Sunday, June 20, 2010

First sighting of damage.

Sooner or later, we were going to see damage to the bikes, but I never expected to see damage this quickly.

As you can see the left hand peddle has broken off – I’ll assume accidentally as the peddle was left with the bike. I was interested to see if the rider who last used the bike bothered to press the maintenance button to alert the Melbourne Bike Share team to the issue.

Sadly, when I used my key and the bike was released to me, then imminently returned with maintenance alerted. It’s unfortunate that the bike was damaged but I find it hard to describe how silly it is that the person who used it last didn’t just press the maintenance button to have the problem resolved for all users of the system.

I do realise its still a new system and people are still learning how to use it but the instructions about damaged bikes is displayed on the handlebar...

Saturday, June 12, 2010

BikeShare.Tel now has a Bike Availability Feature!

BikeShare.Tel now has the ability to show you how many Bikes are available for use. It also allows you to see if there are any Free Docks at a station, so if you intend to ride somewhere you’ll know if you’re able to park.

Hopefully this means that you won’t ever need to use the extra 15 minutes option!




As always, I'd love to hear your thoughts!

Wednesday, June 9, 2010

Difference of Opinion...

Its been interesting, reading blogs and seeing the views that are being shared, the major concerns so far are:

- Lack of Urban Density
- The system being political spin.
- The cost of journeys being higher then that of public transport.
- And the need for Helmets!

Urban Density hasn’t been seen as that large of an issue but Sara Phillips, writing for the ABC has mentioned that Melbourne, unlike a number of European countries does not have the same urban density that has allowed other bike sharing systems to be as successful as they are.

The cost of journeys being higher then that of public transport!
At present the system is meant to be for short trips across the city, because of this the cost of riding does increase dramatically after the first 30 minutes. The issue here is that outside of the CBD, Melbourne is quite large. For example if someone wanted to cycle from the Docklands to St. Kilda - the trip would go beyond the free 30 minute timeframe.

The Melbourne Urbanist has suggested that changing the fee structure would promote longer journeys and increase participation with tourists. Another suggestion would be to average the typical time between two stations and if the ride is beyond the standard 30 minute time frame, allow for the system not to penalise the rider when the bike is returned.

And the biggest issue that people appear to be concerned about is the fact that a helmet is required.
It appears that people believe this is the largest hurdle that will determine the success of the Melbourne bike sharing system. Unfortunately, laws in relation to the rental of helmets means that people need to buy or bring their own helmet to ride.

Once again The Melbourne Urbanist suggested that only Victorians should be required to wear helmets. There has also been suggestions that helmets should not be required when using the bike sharing system.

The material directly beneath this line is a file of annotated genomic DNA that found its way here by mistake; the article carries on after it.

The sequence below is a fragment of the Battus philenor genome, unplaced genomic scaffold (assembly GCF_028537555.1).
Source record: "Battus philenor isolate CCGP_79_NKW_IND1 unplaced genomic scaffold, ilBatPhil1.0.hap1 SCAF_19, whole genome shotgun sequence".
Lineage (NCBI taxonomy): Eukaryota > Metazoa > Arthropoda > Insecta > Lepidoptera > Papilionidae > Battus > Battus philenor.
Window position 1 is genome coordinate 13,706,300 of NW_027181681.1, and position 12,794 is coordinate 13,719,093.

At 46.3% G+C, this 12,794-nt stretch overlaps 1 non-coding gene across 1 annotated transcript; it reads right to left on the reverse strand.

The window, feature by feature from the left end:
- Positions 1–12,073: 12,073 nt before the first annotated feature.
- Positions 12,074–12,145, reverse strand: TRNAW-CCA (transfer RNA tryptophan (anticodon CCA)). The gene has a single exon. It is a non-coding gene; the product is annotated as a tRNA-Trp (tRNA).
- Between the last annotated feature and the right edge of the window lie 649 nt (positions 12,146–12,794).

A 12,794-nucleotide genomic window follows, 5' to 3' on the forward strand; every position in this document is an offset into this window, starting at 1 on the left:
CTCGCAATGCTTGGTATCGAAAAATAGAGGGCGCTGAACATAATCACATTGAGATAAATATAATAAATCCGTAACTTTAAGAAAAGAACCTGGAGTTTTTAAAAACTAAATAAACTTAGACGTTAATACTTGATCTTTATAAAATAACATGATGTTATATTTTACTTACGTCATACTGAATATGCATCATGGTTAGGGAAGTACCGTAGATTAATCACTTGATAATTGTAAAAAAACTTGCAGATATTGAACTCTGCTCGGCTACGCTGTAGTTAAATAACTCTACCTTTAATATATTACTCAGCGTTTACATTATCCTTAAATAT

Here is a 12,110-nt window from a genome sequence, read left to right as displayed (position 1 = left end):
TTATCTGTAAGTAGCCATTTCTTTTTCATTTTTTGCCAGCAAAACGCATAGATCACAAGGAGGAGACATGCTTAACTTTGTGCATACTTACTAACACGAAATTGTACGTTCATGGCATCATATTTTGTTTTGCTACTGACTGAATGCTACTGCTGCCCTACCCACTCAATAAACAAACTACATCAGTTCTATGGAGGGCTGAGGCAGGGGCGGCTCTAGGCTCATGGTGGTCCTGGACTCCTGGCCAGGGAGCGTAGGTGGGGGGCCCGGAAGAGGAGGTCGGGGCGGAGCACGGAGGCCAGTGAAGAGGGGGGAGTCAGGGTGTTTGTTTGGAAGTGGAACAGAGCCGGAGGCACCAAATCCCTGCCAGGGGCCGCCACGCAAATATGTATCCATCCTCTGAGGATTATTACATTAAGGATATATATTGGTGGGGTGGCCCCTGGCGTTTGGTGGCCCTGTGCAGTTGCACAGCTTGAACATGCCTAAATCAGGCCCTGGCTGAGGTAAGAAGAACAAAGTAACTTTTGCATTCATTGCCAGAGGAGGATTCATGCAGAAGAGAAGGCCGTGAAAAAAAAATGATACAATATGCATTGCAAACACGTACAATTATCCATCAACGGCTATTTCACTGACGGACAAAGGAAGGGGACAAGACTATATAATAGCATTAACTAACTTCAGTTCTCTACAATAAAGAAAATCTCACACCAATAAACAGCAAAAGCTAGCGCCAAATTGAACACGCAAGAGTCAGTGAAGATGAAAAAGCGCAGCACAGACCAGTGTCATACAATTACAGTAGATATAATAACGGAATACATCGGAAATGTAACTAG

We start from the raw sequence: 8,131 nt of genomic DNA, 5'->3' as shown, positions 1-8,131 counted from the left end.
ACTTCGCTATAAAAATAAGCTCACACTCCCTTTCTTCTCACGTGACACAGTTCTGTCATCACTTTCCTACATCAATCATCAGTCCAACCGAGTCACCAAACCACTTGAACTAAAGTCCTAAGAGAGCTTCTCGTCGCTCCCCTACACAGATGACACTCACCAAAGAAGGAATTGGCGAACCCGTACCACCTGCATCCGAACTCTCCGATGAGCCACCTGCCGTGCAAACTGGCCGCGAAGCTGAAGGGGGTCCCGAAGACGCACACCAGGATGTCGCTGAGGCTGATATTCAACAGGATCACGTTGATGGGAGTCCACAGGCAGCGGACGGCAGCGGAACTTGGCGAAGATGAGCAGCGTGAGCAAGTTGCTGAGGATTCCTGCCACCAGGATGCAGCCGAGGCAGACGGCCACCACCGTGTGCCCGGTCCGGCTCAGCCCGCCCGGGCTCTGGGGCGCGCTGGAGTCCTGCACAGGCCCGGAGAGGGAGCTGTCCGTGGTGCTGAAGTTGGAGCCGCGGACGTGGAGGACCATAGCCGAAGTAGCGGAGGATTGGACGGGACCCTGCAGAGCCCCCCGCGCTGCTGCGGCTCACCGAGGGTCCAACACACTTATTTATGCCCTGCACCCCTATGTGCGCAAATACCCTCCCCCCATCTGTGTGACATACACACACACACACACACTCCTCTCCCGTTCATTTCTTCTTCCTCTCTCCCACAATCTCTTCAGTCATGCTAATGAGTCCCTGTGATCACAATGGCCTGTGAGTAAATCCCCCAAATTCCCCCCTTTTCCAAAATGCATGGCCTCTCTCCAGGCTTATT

The Age has written that the helmet law will act as a positive deterrent stopping non-cyclists from using the system and allowing drivers, pedestrians and other cyclists to remain safe.

My suggestion would be to change the laws in relation to the rental of helmets, at present helmets need to be inspected before another rider can use it. It would be far better to have a program similar to the Test and Tag system most businesses in Australia use as part of their OH&S policy.

For example, instead of inspection after each use - it would be better for helmets to be inspected during predetermined intervals, identified with a barcode/serial and logged. A automated helmet rental system can then be implemented and allow for a greater uptake of impulse riding.


If anyone has any other ideas, I would love to hear them.

Monday, June 7, 2010

I was gonna write a review, but...

I was going to write a review about the Melbourne Bike Share program, but someone else has already written a great article which already highlights the pros and cons.

Jump over to CycleStyle and have a read.

Granted, the review highlights the need to use a helmet and questions the success of the system. The same issues are being discussed on the Bicycle Victoria forums. Personally I believe that helmets are a must - apart from traffic in the city, there is also the issue of tram tracks. The wheels of almost any bike can get stuck in the tracks accidentally and cause the rider to fall off the bike.

I have seen this happen to fellow riders and almost had it happen to myself.

Welcome to the Bike Share Melbourne blog!

Hi everyone and welcome to Bike Share Melbourne!

Bike Share Melbourne is a unofficial blog watching the new Melbourne Bike Share program that has just launched. At present, the site will be used for updates in relation to new stations that are opening up across the city of Melbourne as the project expands.

To help with this, I have also created a mobile optimised site that lets you use your phone to find the bike share stations around the city.

The site is http://BikeShare.Tel and you can either visit it on your computer or through your phone. BikeShare.Tel will provide you with a list of Melbourne Bike Share locations and places where helmets can be purchased.
My hope is to allow casual users of the Melbourne Bike Share program to be confident in knowing they won’t be wasting time trying to find a bike station.

Please feel free to suggest any ideas on how we can make BikeShare.Tel better!